I’m not the only one suffering from this malady. “Remarkable how clearly the novels I put on my reading list last year all seem to have something to say about the country we’re living in at the moment,” the novelist Eileen Pollack wrote on Facebook recently. “You’ve got monomaniacal Ahab taking a ship full of sailors of many races and nationalities down to the bottom of the sea with him. You’ve got Huck being suckered by the Duke and Dauphin … and various other conmen.” Our own Jason Bailey blithely went to see a Jack Black comedy, Polka King, at Sundance and was appalled to realize that the plot about a swindler practicing his art on middle America mirrored the election. Kristina, another friend of mine, started watching an old Sandra Bullock comedy and unexpectedly encountered the worst thing possible: an actual Donald Trump cameo. Other friends, watching thoughtful sci-fi fare like Battlestar Galactica, Black Mirror, even Star Trek reruns were finding Trump symbolism left and mostly right. Far, far right.

“It feels like everything I’ve watched since the election has made me think of some aspect of Trump’s America,” my friend Lauren said in response to a Facebook thread I started on the topic. “Westworld (general dystopia, inhumanity), Good Girls Revolt (misogyny), Hidden Figures (racism), etc. While I was sick yesterday I started watching The Americans (secret Russian agents, lol), and was wondering if I’m seeking these things out or if I’m just reading Trump into everything.”

The answer of course is both. Egotists, petty dictators, swindlers and tyrants show up in every genre of story, from teen comedies to 19th century epics, so it’s hard to avoid a Trumpian archetype showing up as we turn the pages or watch our screens. Same, to an extent, with the people who will suffer under his regime: stories about refugees, immigrants and social discrimination of every variety are ever-fruitful subjects for serious artistic inquiry, so those kinds of narratives, no matter how exquisite, provide only a more piercing spotlight on the suffering happening today.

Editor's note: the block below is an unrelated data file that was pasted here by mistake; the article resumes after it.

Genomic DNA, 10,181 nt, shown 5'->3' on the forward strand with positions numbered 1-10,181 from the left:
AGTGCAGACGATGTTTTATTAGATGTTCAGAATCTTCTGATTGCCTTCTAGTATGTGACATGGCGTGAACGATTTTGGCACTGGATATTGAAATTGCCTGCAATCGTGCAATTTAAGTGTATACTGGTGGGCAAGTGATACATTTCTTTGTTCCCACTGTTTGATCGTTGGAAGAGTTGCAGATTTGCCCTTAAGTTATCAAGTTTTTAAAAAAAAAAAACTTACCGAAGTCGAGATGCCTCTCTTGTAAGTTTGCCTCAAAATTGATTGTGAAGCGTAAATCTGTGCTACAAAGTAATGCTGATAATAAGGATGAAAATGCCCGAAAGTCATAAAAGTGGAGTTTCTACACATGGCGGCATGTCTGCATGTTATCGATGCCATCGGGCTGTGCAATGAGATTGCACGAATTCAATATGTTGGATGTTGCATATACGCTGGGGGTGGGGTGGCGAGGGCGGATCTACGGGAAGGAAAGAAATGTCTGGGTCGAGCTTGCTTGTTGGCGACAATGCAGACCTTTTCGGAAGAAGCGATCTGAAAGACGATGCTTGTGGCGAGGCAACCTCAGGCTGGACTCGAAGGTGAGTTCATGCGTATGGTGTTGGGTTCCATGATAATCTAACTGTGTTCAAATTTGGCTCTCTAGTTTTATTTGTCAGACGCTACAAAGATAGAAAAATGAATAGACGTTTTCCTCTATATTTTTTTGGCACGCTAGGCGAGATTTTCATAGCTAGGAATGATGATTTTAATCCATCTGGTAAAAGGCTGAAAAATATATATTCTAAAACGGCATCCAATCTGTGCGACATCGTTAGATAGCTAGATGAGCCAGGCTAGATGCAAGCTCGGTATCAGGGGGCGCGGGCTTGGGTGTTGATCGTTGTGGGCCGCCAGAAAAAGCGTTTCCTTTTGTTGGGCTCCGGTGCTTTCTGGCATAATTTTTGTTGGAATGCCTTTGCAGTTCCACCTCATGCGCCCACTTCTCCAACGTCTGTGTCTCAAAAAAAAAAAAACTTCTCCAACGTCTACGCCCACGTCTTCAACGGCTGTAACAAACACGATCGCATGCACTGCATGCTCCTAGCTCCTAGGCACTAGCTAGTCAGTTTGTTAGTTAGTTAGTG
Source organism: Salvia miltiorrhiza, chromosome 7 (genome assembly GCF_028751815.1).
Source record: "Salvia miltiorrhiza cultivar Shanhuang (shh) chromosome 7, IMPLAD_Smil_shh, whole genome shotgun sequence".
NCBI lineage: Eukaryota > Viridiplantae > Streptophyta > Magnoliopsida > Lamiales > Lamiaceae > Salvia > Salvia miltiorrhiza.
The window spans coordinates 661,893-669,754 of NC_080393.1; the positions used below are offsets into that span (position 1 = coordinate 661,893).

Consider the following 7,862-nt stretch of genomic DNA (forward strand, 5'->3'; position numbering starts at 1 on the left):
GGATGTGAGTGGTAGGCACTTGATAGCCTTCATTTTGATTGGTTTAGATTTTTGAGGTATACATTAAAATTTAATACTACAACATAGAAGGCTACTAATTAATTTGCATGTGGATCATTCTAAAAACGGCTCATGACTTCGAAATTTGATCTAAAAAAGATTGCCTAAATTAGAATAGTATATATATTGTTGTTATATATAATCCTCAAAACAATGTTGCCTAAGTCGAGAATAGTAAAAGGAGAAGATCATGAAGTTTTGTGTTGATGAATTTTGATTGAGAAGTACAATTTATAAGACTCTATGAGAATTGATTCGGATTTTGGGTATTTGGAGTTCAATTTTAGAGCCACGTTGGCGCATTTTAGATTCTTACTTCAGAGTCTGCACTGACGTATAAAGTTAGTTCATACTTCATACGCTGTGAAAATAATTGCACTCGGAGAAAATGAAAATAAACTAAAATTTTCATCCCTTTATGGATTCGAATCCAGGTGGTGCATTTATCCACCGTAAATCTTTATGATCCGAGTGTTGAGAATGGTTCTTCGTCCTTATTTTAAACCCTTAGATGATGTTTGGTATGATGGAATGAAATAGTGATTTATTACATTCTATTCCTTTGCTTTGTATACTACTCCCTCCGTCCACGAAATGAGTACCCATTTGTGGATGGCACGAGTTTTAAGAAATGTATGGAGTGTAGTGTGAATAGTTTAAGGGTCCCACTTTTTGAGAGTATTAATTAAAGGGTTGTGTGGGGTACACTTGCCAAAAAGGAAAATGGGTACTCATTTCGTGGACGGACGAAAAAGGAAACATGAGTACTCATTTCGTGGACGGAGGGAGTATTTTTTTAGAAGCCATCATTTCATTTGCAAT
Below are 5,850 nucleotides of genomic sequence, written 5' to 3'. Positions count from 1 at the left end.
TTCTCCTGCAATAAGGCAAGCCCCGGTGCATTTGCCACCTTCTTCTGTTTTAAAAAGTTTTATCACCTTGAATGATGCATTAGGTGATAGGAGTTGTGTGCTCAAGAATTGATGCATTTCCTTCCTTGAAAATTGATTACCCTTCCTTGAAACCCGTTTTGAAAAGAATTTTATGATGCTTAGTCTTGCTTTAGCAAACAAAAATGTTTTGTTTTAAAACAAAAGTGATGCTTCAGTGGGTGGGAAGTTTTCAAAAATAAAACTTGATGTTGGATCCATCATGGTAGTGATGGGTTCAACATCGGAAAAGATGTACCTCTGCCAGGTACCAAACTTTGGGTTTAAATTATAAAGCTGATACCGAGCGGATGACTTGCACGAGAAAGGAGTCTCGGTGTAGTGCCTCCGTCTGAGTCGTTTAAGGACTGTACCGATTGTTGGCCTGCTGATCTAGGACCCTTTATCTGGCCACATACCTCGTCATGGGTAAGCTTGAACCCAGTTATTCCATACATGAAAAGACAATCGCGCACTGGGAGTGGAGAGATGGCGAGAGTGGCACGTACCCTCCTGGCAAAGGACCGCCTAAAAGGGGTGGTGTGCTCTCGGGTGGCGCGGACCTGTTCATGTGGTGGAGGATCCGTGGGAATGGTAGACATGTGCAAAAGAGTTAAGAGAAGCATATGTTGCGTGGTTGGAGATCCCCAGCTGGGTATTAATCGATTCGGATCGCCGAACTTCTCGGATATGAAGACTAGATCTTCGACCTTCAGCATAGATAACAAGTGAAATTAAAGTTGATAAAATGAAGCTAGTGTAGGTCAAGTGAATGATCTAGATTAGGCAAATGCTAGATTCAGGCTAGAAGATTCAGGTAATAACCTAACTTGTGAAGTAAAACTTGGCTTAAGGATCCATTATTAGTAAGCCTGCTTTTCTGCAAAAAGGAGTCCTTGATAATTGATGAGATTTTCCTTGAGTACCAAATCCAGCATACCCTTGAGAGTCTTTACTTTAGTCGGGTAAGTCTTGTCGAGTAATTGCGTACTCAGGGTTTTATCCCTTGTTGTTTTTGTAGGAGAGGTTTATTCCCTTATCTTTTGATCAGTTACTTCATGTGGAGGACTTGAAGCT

Adding flavor to that fertile cultural landscape is the reality that our brains are already predisposed to find this connection — because when we’re not in pursuit of escapist art, we’re reading approximately 15,000 words a day of tweets, Facebook screeds and hard-hitting articles about how we’re doomed, doomed, and doomed.

What can we do? Certainly, when it’s possible, we should be mindful of trying to prevent Trump’s authority from extending to our inner selves. We must endeavor if we can to consume art on its own terms and resist the urge to reduce every single piece of film or literature into a mere referendum on our times. But when the parallels are clear, we shouldn’t ignore them either. Maybe we shouldn’t seek to escape, anyway. People stranded in airports, or worried about pre-existing conditions, can’t ever fully escape, so why should we? Instead, we should consume art right now as a way of looking at reality but in a softer, less-direct focus way, a way that gives us the distance and time to consider our current situation without the meltdown that reading straight news provokes.

We can take a measure of fortitude from the lessons art offers us. Sure, very few of these stories have endings that involve all the characters joining together to oust their undemocratic leader; but they do tell tales of personal escape and resistance that can shore our own courage up. In Persuasion, Sir Walter Elliot’s daughter Anne, eventually finds her mettle and defies her family to grab a second chance at love. Ahab sinks the ship but Ishmael lives to tell the tale (okay, that one is pretty dark). Huck lights out for the West. Even on Riverdale, spoiled Veronica stands up to Cheryl, the bully, when she gets Betty on the cheerleading squad (of course, then she makes out with Betty’s love interest, Archie, during a game of “7 minutes in heaven” so the lesson there may be that relying on rich people to stand up to bullies and tyrant may help in the short term but stand in the way of our dreams, or something).

Art is never more than an extension and reflection of life; as in our other spiritual and mental practices, balancing staying on our toes and being kind to ourselves as we read, watch and imagine is going to be a crucial aspect of building our own systems of resistance in the years to come.